Anticancer Effects In Vitro and In Vivo
Background Four cardiovascular hormones, ie, vessel dilator, long-acting natriuretic peptide, kaliuretic peptide, and atrial natriuretic peptide each at 1 mmol/L, decrease up to 97% of human breast, ovarian, pancreatic, colon, kidney, and prostate adenocarcinoma cells, as well as small cell and squamous cell lung cancer cells within 24 hours.
Methods Vessel dilator, long-acting natriuretic peptide, and kaliuretic peptide were investigated in vivo.
Results These cardiac hormones completely stop the growth of human pancreatic adenocarcinomas in athymic mice and decrease their tumor volume by 49%, 28%, and 11%, respectively, in 1 week. When these cardiac hormones are given subcutaneously for 1 month via osmotic pumps with the pumps changed weekly, up to 80% of the human pancreatic adenocarcinomas growing in athymic mice can be completely eliminated. Similarly, two thirds of human breast cancers in athymic mice can be eliminated without surgery with these cardiac hormones. Natriuretic peptide receptors A-, B-, and C- are present on the cancer cells to mediate atrial natriuretic peptide's effects.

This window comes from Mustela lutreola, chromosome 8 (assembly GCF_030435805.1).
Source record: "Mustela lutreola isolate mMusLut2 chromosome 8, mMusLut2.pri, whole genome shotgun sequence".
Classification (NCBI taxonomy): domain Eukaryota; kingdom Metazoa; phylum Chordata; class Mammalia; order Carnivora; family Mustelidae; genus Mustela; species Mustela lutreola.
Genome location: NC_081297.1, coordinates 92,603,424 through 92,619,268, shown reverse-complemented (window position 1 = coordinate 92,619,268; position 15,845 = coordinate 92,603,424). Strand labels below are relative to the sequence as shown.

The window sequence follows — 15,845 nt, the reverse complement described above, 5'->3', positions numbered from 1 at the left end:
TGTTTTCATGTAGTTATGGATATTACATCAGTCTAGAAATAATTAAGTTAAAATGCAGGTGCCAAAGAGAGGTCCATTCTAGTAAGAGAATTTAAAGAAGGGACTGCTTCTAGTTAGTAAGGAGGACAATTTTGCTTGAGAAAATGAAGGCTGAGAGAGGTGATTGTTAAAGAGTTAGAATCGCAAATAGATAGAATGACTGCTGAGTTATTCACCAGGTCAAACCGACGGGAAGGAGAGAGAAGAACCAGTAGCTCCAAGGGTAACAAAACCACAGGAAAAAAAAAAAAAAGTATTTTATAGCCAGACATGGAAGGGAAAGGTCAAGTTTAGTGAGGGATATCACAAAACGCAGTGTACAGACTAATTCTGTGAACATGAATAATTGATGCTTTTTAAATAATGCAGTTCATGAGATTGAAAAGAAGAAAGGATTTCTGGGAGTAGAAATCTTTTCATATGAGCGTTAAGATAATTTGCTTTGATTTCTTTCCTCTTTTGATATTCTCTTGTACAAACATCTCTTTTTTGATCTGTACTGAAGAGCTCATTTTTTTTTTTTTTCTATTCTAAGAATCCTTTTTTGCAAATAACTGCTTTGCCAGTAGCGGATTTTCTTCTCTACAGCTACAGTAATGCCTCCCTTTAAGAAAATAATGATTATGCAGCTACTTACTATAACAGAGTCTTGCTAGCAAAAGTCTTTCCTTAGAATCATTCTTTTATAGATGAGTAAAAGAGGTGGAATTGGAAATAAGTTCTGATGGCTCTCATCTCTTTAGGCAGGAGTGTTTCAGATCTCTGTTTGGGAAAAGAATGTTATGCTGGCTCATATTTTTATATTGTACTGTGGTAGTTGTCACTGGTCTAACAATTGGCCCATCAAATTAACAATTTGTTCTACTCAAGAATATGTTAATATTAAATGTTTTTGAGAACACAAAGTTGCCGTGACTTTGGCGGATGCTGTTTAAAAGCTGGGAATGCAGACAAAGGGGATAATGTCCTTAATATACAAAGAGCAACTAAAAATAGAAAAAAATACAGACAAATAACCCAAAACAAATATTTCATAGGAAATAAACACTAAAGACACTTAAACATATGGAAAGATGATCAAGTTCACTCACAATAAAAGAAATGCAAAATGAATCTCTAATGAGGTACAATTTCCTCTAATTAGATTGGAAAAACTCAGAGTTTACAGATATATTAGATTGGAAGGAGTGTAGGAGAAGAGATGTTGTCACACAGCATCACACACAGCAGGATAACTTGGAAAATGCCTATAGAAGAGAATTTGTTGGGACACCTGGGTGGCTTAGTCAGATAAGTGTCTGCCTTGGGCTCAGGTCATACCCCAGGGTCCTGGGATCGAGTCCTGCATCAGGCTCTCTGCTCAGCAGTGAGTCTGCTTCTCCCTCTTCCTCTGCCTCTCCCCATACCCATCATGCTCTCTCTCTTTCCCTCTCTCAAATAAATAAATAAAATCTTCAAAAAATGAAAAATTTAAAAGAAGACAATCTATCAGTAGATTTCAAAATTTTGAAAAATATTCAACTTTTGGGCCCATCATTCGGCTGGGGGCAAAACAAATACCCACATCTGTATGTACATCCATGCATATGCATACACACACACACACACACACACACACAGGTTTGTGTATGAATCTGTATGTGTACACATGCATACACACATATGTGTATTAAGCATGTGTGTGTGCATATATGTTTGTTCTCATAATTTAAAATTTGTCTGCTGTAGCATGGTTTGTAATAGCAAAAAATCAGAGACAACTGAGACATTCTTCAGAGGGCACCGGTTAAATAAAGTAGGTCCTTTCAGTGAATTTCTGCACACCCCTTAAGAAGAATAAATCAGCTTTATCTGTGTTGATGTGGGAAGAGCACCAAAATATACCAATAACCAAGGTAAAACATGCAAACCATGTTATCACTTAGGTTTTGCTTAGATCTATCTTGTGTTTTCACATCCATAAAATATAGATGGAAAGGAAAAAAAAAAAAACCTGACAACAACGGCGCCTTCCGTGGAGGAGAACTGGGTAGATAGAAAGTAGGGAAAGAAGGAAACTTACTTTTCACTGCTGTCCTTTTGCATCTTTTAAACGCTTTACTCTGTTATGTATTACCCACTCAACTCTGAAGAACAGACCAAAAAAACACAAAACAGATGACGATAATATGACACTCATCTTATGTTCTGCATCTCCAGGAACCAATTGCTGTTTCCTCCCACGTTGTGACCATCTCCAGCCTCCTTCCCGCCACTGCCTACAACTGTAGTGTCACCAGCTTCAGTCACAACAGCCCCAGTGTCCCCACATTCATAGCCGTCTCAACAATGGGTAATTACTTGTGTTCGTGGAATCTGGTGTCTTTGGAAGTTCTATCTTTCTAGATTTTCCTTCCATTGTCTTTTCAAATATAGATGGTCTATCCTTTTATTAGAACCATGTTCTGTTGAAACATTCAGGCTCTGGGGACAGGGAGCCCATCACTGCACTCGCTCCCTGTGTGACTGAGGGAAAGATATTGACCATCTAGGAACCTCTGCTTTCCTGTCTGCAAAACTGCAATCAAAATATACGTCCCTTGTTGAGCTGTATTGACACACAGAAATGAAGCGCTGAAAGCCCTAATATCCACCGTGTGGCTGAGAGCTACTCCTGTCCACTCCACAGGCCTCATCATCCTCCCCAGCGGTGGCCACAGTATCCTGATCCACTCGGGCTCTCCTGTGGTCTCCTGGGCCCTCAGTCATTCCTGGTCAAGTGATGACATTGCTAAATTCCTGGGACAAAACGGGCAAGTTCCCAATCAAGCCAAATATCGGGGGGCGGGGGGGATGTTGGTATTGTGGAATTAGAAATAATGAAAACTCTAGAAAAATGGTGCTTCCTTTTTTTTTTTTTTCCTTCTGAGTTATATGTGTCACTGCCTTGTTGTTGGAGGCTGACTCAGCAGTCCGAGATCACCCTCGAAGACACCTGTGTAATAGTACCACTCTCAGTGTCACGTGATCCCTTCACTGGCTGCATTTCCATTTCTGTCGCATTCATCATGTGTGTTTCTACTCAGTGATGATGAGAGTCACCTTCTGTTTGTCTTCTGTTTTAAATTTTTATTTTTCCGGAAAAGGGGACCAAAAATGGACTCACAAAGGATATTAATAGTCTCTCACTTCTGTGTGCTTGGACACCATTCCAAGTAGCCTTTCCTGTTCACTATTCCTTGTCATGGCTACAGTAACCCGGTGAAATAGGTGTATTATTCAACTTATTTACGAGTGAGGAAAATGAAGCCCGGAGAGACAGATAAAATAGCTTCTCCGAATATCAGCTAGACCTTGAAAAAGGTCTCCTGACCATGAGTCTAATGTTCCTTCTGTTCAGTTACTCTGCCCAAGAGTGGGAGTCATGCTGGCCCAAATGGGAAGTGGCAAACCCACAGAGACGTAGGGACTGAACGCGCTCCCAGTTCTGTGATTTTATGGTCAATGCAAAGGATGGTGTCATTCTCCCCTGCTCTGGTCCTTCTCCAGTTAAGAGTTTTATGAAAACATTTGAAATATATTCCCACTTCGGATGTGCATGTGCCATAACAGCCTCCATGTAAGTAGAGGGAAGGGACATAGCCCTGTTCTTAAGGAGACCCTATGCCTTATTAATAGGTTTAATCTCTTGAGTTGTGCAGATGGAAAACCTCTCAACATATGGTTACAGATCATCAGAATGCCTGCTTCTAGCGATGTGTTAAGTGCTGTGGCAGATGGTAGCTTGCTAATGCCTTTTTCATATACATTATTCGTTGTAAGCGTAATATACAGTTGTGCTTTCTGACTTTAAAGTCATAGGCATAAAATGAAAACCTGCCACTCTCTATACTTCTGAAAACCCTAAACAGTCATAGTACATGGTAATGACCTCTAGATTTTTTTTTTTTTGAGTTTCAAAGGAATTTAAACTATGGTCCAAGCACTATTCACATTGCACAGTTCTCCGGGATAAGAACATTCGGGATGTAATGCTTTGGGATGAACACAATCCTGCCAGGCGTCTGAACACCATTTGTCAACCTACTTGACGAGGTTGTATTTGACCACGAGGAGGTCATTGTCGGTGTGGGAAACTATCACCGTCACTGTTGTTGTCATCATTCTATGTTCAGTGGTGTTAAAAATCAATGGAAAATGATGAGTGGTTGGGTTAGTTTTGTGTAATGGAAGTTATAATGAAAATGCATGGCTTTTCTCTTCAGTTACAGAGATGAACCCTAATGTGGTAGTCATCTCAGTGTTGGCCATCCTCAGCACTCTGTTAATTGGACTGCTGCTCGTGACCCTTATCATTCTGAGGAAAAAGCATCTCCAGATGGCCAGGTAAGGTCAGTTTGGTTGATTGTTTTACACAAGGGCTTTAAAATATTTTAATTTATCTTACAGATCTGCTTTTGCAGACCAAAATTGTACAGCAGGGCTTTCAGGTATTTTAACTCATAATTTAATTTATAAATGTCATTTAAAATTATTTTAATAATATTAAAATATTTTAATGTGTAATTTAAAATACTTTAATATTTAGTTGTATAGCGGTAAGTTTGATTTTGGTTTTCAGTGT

Conclusions The cardiac hormones' anticancer mechanism of action(s) include a strong inhibition of mitogen (epidermal growth factor and insulin) activated extracellular signal-regulated kinases (ERK) 1/2 and as well as inhibition of basal extracellular-signal regulated kinase 1/2 and upstream MEK 1/2 phosphorylation. They cause 80% to 90% inhibition of DNA synthesis in the nucleus where these cardiac hormones have been demonstrated to localize by immunocytochemical techniques.
- natriuretic peptides
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